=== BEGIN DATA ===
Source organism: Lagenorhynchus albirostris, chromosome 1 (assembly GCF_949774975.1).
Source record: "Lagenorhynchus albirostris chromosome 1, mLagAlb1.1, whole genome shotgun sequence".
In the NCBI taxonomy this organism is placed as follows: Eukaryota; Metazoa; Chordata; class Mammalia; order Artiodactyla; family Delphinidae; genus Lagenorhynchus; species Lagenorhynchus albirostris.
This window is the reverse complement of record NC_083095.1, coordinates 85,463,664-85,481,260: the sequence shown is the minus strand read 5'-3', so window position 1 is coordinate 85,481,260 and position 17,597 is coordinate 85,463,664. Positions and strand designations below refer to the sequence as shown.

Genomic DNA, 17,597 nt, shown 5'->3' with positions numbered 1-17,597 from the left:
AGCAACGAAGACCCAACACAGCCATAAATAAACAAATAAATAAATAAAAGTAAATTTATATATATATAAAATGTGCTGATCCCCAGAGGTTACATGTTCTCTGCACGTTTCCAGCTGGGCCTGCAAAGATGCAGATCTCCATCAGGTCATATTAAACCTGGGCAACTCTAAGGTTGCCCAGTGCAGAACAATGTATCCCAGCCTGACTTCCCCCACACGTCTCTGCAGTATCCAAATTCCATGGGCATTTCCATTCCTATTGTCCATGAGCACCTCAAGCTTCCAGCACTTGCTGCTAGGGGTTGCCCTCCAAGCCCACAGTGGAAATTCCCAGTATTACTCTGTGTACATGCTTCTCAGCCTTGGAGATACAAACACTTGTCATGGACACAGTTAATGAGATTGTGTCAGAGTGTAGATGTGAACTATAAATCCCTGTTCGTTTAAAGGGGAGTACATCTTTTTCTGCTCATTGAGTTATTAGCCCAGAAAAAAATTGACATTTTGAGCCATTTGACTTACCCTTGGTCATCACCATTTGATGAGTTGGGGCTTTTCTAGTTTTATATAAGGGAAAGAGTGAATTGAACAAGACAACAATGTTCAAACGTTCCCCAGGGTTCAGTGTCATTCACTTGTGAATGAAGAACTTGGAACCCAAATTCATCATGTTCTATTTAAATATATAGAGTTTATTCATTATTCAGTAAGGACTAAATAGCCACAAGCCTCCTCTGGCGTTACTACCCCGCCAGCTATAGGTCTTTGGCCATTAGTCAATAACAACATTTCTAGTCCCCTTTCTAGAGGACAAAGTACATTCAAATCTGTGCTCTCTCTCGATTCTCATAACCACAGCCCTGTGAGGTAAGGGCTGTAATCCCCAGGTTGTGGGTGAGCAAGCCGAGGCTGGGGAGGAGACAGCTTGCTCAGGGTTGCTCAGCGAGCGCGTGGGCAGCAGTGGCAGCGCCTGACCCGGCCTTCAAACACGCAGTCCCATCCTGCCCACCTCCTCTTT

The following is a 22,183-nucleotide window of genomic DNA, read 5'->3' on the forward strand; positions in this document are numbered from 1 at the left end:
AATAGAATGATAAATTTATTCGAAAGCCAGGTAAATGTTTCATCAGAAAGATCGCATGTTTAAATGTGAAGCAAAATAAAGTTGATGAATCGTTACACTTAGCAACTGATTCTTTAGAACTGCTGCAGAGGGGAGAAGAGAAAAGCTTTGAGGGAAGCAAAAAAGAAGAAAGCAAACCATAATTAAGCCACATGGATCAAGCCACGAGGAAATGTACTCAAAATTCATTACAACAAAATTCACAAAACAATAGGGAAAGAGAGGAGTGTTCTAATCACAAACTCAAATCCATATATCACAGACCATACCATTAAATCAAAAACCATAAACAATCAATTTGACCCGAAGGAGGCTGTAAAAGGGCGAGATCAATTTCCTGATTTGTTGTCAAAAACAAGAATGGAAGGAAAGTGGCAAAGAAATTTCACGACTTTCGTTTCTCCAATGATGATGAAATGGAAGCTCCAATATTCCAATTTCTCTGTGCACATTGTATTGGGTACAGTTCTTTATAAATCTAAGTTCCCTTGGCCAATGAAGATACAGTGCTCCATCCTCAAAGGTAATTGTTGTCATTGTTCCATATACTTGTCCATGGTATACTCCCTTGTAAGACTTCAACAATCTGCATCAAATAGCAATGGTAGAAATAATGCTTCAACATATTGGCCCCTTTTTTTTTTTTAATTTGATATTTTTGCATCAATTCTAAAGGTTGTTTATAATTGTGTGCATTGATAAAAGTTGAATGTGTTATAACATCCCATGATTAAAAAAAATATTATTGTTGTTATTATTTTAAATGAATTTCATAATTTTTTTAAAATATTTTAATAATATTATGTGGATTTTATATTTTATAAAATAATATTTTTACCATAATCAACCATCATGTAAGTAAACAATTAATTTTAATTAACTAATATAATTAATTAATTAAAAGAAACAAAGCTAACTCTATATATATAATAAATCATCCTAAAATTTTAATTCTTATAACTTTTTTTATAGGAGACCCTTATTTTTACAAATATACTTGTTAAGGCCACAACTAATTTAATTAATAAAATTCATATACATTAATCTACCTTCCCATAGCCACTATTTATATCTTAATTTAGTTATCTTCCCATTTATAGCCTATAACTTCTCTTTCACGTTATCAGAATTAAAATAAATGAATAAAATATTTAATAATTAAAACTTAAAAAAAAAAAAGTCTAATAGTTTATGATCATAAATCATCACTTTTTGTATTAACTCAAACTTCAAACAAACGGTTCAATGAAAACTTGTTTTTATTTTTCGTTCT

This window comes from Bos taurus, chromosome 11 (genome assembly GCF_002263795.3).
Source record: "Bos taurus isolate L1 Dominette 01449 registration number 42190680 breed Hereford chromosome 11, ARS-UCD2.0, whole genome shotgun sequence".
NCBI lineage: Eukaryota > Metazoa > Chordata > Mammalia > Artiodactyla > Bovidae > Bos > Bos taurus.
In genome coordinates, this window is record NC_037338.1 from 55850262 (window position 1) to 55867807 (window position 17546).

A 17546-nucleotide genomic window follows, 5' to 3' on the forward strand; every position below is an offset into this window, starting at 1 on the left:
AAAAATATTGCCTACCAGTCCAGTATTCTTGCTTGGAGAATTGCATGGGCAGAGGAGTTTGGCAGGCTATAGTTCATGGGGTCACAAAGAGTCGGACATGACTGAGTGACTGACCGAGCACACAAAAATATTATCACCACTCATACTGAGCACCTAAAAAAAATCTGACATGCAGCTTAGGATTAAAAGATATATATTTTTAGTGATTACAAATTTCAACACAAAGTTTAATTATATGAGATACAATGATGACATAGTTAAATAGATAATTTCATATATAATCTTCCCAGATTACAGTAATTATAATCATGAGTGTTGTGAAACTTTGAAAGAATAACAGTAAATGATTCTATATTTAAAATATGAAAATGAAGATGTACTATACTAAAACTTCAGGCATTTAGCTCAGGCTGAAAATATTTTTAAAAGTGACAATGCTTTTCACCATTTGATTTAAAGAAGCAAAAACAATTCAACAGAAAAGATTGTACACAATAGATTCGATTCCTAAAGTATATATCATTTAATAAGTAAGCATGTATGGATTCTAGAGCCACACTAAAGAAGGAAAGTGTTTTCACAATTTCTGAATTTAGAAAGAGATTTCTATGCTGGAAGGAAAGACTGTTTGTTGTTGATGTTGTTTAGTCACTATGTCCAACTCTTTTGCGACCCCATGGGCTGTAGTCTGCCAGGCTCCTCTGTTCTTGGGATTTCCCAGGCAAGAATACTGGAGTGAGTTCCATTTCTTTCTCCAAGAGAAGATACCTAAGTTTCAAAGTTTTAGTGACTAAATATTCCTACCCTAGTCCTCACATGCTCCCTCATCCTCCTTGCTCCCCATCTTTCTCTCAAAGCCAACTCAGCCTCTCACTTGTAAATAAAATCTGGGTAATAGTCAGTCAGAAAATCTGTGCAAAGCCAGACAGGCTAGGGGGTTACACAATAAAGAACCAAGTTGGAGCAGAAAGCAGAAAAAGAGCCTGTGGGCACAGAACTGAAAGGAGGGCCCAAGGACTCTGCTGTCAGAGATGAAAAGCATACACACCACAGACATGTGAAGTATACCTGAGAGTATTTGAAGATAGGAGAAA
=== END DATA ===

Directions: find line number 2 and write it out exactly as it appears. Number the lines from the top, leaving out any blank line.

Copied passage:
Source record: "Lagenorhynchus albirostris chromosome 1, mLagAlb1.1, whole genome shotgun sequence".